Saturday, August 7, 2010

Some Thoughts Leading Up to an Election

In his book, 'Conscience Voting,' Jeremy Lee wrote:

'Fourteen years ago (1966), the retiring Liberal Member for Franklin in Tasmania, Mr Charles Falkinder, made some pertinent comments in his final speech. He said that the relationship between the executive and the parliament was gradually but surely militating against parliamentary democracy. Members were giving away their right to express their views on what became law. The trouble was that "members sublimate their minds to the wish of the Party." Once elected, Members of Parliament are bound to vote on Party lines -- "the fate of the man who tries to pursue an independent course is pretty certain." The result, said Mr Falkinder after 20 years of the system, is that "Parliament as such has lost its real touch and ability to be a law-making force."'

'One year earlier, in 1965, the former Clerk of the House, Frank Green, warned: "With increased party organization and discipline the initiative of the private member has gone, ... it has divided parliament into two disciplined forces, a major force whose primary objective is to keep the government party in office, and a minor force whose aim is to discredit and replace it. Because the Opposition will seize every opportunity to discredit the the government, the government party must swallow its objections to government policy and support it, abdicating the duty of frank and candid criticism. That debate is unimportant, because whatever is said, that the division will be on party lines is well understood. But there is a deeper implication -- the futility of modern party debate in itself ... neither party is anxious to discuss the issue fully for fear that such discussion would reveal its own divisions ..."' (p. 13)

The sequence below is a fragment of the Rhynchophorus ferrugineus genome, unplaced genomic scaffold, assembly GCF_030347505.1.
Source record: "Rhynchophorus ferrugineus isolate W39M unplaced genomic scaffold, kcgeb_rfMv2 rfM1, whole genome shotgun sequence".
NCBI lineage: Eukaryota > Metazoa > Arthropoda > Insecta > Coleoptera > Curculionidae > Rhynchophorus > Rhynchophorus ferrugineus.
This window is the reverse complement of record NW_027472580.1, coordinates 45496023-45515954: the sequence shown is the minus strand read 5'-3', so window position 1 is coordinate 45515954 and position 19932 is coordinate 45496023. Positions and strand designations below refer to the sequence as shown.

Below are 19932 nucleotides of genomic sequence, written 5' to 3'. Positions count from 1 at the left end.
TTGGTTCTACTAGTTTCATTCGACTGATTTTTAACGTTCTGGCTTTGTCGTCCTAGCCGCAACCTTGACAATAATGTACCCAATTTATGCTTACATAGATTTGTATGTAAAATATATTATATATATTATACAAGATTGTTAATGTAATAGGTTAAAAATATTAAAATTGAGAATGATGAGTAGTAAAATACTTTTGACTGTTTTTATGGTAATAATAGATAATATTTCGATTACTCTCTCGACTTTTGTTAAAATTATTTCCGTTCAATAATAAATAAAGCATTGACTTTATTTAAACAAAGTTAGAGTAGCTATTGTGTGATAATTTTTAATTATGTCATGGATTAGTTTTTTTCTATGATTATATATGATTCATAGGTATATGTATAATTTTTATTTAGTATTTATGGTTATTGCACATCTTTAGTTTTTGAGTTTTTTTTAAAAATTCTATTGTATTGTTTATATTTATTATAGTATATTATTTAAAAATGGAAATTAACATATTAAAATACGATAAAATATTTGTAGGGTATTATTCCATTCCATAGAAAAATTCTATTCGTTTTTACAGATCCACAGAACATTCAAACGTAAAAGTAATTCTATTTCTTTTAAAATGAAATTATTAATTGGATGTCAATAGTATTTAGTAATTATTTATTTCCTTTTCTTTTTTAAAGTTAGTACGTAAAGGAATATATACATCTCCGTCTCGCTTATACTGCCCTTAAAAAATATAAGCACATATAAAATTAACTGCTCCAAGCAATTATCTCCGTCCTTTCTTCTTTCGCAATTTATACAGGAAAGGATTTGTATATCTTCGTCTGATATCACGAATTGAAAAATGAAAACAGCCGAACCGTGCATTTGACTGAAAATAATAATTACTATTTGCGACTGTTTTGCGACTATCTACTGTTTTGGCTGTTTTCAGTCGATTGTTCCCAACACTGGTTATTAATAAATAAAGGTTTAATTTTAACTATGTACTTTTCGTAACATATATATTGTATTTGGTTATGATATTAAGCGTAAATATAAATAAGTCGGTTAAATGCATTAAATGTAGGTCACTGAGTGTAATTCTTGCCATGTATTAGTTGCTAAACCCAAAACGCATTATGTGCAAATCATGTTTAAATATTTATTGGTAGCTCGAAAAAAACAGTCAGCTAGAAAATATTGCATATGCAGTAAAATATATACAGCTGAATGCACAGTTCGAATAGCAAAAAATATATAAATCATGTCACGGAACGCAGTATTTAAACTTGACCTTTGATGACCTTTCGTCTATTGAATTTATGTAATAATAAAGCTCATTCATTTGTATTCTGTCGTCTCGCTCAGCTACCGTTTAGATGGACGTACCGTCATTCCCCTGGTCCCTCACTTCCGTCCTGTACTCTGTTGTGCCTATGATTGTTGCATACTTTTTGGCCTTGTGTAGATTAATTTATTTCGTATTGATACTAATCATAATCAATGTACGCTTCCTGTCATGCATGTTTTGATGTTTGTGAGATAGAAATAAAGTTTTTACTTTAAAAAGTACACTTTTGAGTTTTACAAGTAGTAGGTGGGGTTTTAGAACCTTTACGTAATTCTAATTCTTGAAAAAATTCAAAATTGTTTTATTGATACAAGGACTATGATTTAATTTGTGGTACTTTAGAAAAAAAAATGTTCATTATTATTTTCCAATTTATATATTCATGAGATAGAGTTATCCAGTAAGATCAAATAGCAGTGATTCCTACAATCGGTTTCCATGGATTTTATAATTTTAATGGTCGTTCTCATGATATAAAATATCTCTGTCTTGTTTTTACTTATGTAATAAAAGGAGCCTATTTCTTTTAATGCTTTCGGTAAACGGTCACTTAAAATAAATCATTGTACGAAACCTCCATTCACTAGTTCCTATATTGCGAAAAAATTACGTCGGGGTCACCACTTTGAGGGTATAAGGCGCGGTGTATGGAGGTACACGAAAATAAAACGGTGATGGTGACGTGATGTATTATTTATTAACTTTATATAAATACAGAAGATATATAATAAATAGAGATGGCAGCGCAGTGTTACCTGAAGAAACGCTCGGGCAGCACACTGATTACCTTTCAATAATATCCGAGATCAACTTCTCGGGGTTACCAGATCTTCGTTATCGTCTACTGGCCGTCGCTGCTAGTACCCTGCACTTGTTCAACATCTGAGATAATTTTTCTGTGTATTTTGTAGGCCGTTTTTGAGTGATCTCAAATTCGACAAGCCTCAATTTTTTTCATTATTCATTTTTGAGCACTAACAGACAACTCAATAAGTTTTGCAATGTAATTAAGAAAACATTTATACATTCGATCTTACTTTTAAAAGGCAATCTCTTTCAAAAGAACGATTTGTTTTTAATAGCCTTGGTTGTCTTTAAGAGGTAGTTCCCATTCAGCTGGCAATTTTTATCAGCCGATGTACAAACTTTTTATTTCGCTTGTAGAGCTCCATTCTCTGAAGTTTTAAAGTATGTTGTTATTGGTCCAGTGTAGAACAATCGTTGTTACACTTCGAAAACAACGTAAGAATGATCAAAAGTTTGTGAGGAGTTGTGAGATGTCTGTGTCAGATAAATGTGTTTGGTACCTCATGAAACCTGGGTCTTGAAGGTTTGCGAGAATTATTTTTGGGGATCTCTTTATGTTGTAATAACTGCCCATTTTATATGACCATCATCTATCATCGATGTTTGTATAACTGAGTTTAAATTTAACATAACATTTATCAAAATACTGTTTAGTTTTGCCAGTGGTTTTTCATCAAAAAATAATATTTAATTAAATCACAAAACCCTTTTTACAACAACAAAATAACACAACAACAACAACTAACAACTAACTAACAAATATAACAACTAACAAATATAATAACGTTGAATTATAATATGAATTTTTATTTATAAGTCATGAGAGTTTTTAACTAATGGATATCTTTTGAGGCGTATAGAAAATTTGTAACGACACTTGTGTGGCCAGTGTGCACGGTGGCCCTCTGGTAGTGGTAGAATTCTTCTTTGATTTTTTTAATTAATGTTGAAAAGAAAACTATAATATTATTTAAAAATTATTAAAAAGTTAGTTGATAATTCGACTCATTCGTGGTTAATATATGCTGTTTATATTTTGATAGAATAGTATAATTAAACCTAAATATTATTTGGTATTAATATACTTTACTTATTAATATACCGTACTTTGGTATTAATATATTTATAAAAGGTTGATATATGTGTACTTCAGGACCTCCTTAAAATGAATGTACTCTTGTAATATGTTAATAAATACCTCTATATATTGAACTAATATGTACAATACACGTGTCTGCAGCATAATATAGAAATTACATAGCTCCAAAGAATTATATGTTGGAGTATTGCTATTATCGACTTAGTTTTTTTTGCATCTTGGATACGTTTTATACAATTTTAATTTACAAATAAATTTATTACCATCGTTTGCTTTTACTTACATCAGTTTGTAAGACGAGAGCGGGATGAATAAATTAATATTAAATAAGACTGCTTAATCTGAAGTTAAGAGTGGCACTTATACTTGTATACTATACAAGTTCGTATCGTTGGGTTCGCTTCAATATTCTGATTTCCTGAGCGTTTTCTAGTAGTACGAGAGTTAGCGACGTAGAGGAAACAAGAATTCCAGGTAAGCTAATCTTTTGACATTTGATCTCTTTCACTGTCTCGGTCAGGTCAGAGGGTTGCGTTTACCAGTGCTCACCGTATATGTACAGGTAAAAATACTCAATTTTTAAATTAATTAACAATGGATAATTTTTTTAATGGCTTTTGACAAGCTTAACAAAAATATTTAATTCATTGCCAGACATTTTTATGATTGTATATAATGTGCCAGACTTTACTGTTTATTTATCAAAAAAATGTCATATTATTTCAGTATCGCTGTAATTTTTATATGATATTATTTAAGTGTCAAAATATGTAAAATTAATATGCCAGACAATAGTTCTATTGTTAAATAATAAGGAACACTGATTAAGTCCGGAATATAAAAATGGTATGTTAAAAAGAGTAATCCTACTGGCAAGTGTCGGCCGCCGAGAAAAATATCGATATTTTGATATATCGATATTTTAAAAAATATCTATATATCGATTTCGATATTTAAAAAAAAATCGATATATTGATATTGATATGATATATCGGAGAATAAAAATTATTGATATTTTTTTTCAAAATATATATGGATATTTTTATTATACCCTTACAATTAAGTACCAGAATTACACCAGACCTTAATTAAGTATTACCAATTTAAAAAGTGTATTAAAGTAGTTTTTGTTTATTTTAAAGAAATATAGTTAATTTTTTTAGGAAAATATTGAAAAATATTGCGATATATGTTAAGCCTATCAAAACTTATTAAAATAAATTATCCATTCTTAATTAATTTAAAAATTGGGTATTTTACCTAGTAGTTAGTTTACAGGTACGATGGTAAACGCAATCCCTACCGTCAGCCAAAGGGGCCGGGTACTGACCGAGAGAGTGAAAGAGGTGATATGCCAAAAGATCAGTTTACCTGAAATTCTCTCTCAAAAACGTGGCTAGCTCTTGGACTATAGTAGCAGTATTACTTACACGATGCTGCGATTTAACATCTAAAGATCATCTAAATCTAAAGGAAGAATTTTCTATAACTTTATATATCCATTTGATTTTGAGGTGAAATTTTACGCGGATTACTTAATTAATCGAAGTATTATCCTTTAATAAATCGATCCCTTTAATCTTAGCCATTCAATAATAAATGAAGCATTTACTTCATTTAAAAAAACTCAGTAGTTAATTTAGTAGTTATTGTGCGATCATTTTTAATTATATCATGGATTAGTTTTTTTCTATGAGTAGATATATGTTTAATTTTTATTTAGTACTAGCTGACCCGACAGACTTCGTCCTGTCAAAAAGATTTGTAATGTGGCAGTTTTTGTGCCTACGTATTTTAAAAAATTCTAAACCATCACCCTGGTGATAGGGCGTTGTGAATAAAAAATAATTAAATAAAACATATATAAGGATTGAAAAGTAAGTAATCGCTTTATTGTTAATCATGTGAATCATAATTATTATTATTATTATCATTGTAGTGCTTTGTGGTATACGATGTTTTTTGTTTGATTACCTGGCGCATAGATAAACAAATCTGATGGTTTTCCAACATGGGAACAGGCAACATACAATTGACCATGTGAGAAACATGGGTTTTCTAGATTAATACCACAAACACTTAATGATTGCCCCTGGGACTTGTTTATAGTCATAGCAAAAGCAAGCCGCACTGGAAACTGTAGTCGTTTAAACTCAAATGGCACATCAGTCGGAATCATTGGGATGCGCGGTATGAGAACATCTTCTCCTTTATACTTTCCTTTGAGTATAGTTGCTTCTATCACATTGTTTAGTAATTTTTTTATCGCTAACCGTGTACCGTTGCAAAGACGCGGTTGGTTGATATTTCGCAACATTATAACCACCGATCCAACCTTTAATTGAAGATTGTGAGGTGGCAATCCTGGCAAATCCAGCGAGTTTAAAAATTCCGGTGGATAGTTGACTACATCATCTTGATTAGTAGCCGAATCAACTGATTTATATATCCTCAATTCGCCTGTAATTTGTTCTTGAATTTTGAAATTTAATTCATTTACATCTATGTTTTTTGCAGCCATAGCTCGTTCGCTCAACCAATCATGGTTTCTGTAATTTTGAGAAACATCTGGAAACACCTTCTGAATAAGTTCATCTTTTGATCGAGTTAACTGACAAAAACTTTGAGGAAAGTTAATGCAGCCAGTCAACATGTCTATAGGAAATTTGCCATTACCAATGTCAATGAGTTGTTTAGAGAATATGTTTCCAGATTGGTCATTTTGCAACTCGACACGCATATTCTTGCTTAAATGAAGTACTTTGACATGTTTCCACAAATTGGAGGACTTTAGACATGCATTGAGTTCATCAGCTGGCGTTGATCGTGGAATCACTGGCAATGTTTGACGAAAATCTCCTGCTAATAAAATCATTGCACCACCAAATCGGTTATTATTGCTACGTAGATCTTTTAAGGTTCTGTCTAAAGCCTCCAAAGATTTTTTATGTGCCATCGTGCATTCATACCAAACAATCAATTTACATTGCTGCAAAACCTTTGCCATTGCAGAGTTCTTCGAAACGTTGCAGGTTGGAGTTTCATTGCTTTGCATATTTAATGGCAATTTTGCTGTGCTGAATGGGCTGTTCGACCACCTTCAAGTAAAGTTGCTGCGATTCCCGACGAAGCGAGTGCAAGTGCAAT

As Christians, it is evil for us to vote on Party lines. Our Westminster style, Representative Civil Government was designed for representatives to represent the will of their constituents to the Monarch [whose practical authority is exercised by the Governor-General and the Governors], who has covenanted, in a solemn church service, to rule in the fear of God, and in the light of His Law and His Gospel.

It is incumbent, then, for Christians not to vote in the coming election in the light of Party Policy, or with the question of "Who is to be the Prime Minister?" on their minds. As Christians we must vote in the light of God's political injunctions. Our vote must be on the basis of the character of the man to represent our will to the Monarch.